The el-Born will follow the Mii Electric as Seat’s second all-electric production car. It made its debut as a concept at the 2019 Geneva Motor Show, but Volkswagen will be keen to give the platform-sharing ID.3 some breathing space before launching the Seat. It will offer an all-electric range of up to 261 miles, with a price tag in the region of £26,000. As it’s a Seat, you can expect some sporty touches, including sports seats and a driver-focused dashboard.
Tesla Model Y
Officially, the Tesla Model Y isn’t expected to appear in the UK until 2021 or 2022, but North American customers are likely to get their hands on the seven-seat SUV as early as next year. Tesla is promising up to 336 miles of electric range from the Long Range AWD model, while the Performance edition will offer 298 miles and a 0-60 mph time of 3.5 seconds. If the Model 3 is anything to go by, anticipation will be high.
The Vauxhall Corsa-e is available for a competitive £295 on a four-year personal lease contract after a £5,310 initial rental. Alternatively, you can get a guaranteed £2,000 part-exchange allowance on your old car. The 50kWh battery in the Corsa-e offers 205 miles of electric range, although this can be extended by a further 40 percent by using a special eco mode.
The BMW Concept iX3 was unveiled at last year’s Beijing Motor Show. BMW is promising a range of more than 249 miles from a 70 kWh battery, along with a newly-developed Charging Control Unit for accessing the latest fast charging points. Unlike the i3 and i8, the iX3 is based on existing architecture and is being developed alongside the i4 four-door coupe.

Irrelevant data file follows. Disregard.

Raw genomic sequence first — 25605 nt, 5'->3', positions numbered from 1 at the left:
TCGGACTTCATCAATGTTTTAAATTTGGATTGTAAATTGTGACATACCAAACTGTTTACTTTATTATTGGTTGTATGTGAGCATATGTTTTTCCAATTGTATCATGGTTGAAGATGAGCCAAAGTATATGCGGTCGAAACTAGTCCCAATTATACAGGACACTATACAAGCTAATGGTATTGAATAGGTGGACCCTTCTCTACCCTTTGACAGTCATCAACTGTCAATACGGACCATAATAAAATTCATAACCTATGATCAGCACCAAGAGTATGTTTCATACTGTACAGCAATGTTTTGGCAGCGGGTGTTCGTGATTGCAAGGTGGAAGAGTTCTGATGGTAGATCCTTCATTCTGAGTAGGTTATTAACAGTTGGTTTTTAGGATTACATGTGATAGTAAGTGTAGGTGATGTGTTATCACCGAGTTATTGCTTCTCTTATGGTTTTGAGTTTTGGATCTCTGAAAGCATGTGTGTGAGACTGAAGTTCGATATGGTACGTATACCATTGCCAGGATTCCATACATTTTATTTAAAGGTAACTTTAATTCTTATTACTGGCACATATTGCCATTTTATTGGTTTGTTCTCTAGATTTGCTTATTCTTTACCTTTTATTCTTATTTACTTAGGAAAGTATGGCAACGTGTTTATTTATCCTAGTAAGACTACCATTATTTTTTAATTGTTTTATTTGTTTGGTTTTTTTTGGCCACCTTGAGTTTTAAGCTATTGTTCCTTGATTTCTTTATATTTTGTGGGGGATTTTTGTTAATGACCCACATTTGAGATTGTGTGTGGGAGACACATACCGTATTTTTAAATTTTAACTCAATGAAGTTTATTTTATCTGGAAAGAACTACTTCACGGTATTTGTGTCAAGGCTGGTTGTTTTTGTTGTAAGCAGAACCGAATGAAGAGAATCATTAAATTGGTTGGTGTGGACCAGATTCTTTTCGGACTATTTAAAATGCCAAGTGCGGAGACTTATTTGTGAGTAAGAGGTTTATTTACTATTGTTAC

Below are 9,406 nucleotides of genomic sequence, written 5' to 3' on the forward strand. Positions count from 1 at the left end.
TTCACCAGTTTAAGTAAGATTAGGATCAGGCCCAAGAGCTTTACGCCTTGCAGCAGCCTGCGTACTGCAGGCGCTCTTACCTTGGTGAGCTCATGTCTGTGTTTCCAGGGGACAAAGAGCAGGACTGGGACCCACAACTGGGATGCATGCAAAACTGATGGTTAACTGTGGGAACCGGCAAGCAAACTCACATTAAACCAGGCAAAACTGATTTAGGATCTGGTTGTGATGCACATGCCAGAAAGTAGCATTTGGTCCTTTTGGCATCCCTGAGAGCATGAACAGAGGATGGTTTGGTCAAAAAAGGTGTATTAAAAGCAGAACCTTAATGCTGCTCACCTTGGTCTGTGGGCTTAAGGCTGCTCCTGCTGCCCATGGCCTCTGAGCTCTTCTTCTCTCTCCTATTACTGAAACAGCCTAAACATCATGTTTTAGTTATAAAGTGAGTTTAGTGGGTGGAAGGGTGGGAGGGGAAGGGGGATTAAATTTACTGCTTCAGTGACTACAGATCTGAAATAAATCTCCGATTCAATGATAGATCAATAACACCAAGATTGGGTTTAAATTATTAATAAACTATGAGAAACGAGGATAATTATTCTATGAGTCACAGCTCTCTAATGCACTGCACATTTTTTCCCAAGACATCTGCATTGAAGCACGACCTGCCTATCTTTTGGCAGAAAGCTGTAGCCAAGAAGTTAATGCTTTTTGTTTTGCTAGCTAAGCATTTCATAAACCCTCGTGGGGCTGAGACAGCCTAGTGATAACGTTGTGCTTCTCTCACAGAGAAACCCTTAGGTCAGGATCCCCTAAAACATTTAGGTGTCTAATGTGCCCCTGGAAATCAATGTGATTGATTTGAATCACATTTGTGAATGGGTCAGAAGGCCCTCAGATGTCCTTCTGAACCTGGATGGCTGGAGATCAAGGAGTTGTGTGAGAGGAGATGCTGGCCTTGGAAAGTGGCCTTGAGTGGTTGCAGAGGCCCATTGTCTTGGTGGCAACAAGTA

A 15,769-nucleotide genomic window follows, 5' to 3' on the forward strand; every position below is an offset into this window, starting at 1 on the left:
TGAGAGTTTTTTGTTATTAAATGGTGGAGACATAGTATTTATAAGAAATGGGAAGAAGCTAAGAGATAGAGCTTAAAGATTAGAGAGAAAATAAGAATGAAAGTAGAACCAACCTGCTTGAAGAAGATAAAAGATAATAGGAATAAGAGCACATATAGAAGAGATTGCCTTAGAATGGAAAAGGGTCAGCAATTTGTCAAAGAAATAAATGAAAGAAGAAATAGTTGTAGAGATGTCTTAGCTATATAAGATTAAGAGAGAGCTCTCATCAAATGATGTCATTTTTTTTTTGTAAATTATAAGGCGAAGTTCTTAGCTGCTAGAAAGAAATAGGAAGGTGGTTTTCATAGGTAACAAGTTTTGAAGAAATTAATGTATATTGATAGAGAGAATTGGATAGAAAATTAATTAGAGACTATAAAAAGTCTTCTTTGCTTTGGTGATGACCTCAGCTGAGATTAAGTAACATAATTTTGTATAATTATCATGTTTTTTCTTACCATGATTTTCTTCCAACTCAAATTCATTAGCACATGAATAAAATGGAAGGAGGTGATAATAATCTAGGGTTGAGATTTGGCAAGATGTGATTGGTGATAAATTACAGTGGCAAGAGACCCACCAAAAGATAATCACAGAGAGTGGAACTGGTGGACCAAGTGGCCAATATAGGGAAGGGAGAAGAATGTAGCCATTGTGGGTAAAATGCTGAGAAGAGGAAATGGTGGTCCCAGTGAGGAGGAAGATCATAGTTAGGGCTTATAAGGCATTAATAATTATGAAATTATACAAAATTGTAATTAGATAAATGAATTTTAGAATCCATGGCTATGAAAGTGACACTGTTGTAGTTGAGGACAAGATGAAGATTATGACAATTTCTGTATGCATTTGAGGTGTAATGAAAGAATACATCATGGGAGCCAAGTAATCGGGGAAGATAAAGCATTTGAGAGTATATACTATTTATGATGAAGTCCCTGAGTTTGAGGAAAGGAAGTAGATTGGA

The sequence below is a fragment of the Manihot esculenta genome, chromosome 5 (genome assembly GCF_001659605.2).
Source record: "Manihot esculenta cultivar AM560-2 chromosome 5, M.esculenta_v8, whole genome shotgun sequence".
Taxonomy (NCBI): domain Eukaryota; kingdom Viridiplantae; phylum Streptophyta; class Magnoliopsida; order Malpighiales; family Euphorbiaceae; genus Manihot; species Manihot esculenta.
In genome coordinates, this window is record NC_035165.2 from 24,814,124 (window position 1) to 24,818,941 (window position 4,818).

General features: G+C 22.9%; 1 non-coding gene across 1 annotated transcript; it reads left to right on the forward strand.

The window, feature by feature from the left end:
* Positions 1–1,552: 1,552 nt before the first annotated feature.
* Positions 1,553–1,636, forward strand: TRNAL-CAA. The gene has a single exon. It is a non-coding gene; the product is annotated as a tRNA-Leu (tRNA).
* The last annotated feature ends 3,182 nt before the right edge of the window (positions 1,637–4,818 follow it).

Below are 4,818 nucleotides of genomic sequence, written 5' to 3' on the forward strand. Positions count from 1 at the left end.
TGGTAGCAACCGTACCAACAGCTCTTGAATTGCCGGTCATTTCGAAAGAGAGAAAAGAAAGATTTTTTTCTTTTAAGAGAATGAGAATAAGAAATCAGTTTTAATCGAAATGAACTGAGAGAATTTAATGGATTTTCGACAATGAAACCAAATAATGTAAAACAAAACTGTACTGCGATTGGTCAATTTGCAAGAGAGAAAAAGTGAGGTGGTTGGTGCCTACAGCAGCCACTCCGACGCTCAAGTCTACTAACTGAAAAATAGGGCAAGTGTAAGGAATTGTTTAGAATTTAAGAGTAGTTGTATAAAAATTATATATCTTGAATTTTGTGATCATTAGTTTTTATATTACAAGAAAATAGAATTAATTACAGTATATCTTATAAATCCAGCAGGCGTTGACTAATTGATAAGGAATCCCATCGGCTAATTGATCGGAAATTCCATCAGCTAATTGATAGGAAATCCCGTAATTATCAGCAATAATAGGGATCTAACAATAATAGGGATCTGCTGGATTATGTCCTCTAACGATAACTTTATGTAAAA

Fiat is investing heavily in the development of the new 500e electric car, including a new production line in Italy. Production is set to begin in the second quarter of next year, after its debut at the Geneva Motor Show, with the plant capable of building up to 80,000 all-electric 500s a year. Given the popularity of the conventional 500 (pictured), this could be one of the most important EVs of 2020.
Maserati has revealed images of a mid-engined prototype testing on roads near its factory in Italy. Little is known about the car, aside from the fact that the “engine is 100 percent Maserati” and its likely to be unveiled in May 2020. What’s it doing in this gallery? Well, there are rumours that an electric version will appear in the future, although the launch car is more likely to be electrified rather than fully electric.
The Mercedes-Benz EQV electric people carrier made its debut at this year’s Frankfurt Motor Show. The company claims the EQV will offer a range of up to 251 miles, which is impressive for an eight-seat electric MPV. It also features a 1,030-litre load area. Still want seven-seat Tesla Model X?
If the e-208 is too small, Peugeot has a ready-made alternative in the e-2008 SUV. It offers a range of up to 193 miles, while refilling to 80 percent takes 30 minutes when using a 100 kW fast-charger. Standard equipment is high, and prices start from around £28,500 after the plug-in car grant.
Deliveries of the Pininfarina Battista will begin in 2020. Only 150 will be built in Italy, carrying a rumoured £2 million price tag. Producing 1,900 hp – and faster than a Formula One car from zero to 60 mph – it will travel almost 280 miles on a single charge. The Mahindra-owned company will launch three EVs over the next three years, two of which will be SUVs.
Skoda Citigo e iV
The new Skoda Citigo e iV went on sale on 10 December and will cost from £16,995. This is after the plug-in car grant and is based on the entry-level SE. The all-electric Citigo offers a driving range of between 140 and 170 miles, while the top-spec SE L can be charged using a CCS cable connected to a 40kW DC fast charger. First deliveries are expected early next year.
The all-electric Jaguar XJ represents a new era for the flagship saloon. Production of the current XJ (pictured) has come to an end, but Jaguar has announced plans to build a range of electrified cars at its Castle Bromwich plant in Birmingham. The electric XJ is expected to arrive in 2020, with Jaguar using its experience in creating the I-Pace SUV.